Your car battery is an essential component of your automobile. Without it, your vehicle wouldn’t have the power it needs to run, much less start. Though the major vehicle components, such as the engine and transmission, get all the care and attention, if you want to keep your car or truck on the road for as long as possible, it may be time to show your battery some TLC. It addition to changing it at proper intervals, there are some things you can do to extend the life of the battery you currently have. But first, get the low down on the most trusted car batteries, as well as what you need to do to change your Honda CRV battery.
What the Most Trusted Car Batteries Are
Given the significant variation in battery sizes and performance from year to year, it’s nearly impossible to pinpoint just one make or model of a battery that is “best.” Moreover, even those that come highly recommended may perform poorly in your particular vehicle. Ideally, you should check your car’s manual or refer to a fit guide before shopping for a car battery.
All that being said, there are some features of a battery that make it better than others. If you’re in the market for a trusted vehicle battery, check the following:
- Age: Look for a battery that is less than six months old. If you can find one that is three months or younger, even better.
- Warranties: Car batteries with extended warranties typically offer optimal performance. Try to get a battery with a longer-than-average free replacement period.
- Type: Compare the pros and cons of a lead-acid battery and an absorbed glass mat one.
- Fit: The battery you choose should fit exactly and have terminals in the correct place.
- Reserve Capacity: Average batteries offer 1.5 hours of power after the charging system fails (which may happen if, say, you accidentally leave your headlights on). Higher performing batteries offer two hours.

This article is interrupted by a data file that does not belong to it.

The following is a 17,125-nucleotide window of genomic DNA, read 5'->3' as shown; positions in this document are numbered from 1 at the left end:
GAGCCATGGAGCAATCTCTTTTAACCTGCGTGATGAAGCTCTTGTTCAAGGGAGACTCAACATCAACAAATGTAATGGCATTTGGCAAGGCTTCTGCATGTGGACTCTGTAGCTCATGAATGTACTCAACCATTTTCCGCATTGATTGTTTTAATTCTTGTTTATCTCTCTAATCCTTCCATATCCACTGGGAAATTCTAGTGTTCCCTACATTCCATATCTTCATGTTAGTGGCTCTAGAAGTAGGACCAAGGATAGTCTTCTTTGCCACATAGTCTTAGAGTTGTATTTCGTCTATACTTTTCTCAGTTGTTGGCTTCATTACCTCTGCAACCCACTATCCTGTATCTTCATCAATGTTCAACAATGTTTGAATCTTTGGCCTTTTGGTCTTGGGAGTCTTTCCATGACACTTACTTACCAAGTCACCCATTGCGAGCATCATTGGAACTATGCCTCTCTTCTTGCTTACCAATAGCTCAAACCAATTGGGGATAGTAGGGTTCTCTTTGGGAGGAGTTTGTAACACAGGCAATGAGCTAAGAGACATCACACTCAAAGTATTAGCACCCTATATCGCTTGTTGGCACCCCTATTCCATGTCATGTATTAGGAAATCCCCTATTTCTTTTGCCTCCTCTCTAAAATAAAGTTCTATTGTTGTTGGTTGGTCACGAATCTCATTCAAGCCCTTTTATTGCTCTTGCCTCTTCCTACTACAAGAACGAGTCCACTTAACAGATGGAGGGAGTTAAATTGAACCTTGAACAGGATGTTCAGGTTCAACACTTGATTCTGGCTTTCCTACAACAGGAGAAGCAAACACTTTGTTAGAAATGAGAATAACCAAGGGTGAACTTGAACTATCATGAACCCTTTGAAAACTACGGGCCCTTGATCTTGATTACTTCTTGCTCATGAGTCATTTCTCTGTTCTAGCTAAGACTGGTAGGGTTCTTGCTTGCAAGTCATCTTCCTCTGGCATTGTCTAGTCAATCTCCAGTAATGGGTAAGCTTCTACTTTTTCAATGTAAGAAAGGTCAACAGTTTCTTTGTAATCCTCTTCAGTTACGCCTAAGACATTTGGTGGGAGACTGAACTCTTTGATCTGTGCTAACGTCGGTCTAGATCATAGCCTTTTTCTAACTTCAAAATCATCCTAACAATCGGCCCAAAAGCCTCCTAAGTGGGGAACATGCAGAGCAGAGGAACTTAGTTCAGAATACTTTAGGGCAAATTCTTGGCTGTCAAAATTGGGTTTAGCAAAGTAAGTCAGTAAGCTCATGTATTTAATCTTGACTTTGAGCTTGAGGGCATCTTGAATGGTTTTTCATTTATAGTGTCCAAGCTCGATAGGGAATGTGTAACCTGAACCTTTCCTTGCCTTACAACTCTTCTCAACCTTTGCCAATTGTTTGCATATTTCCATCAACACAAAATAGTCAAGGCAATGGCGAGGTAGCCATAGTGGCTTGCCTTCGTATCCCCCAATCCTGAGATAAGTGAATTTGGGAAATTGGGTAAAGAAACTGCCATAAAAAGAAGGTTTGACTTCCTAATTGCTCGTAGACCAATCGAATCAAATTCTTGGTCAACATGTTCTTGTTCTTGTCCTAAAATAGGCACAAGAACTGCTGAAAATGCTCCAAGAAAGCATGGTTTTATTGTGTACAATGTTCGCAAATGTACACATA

- Battery Life: Opt for a battery with a high battery life score.
How to Replace Your Honda CRV Battery
When your 2016 Honda CRV battery dies on you, the first thing you need to do is locate it. It should be easily accessible on either side of your vehicle’s frame. Identify the battery terminals and disconnect them, beginning with the negative. Remove the old battery and install the new one. Reconnect first the positive terminal and then the negative. Use a wrench to tighten the clamps, close the hood and then test the battery by starting your car. Don’t forget to dispose of your old battery properly and in a responsible way.
Maintaining Your New Battery
You can save yourself significant time, money and hassle by taking steps to extend the life of your new battery. Some tips for doing so include limiting short rides, as short rides prevent your battery from fully charging; remembering to turn off all lights when exiting the vehicle; checking and tightening your battery terminals regularly; cleaning the terminals regularly to prevent corrosion; limiting AC, radio and the use of other functions when idling; and maintaining your vehicle as a whole.
Routine maintenance can go a long way toward preserving the life of your battery. When your battery does fail, however, shop for a new one from a reputable auto parts store.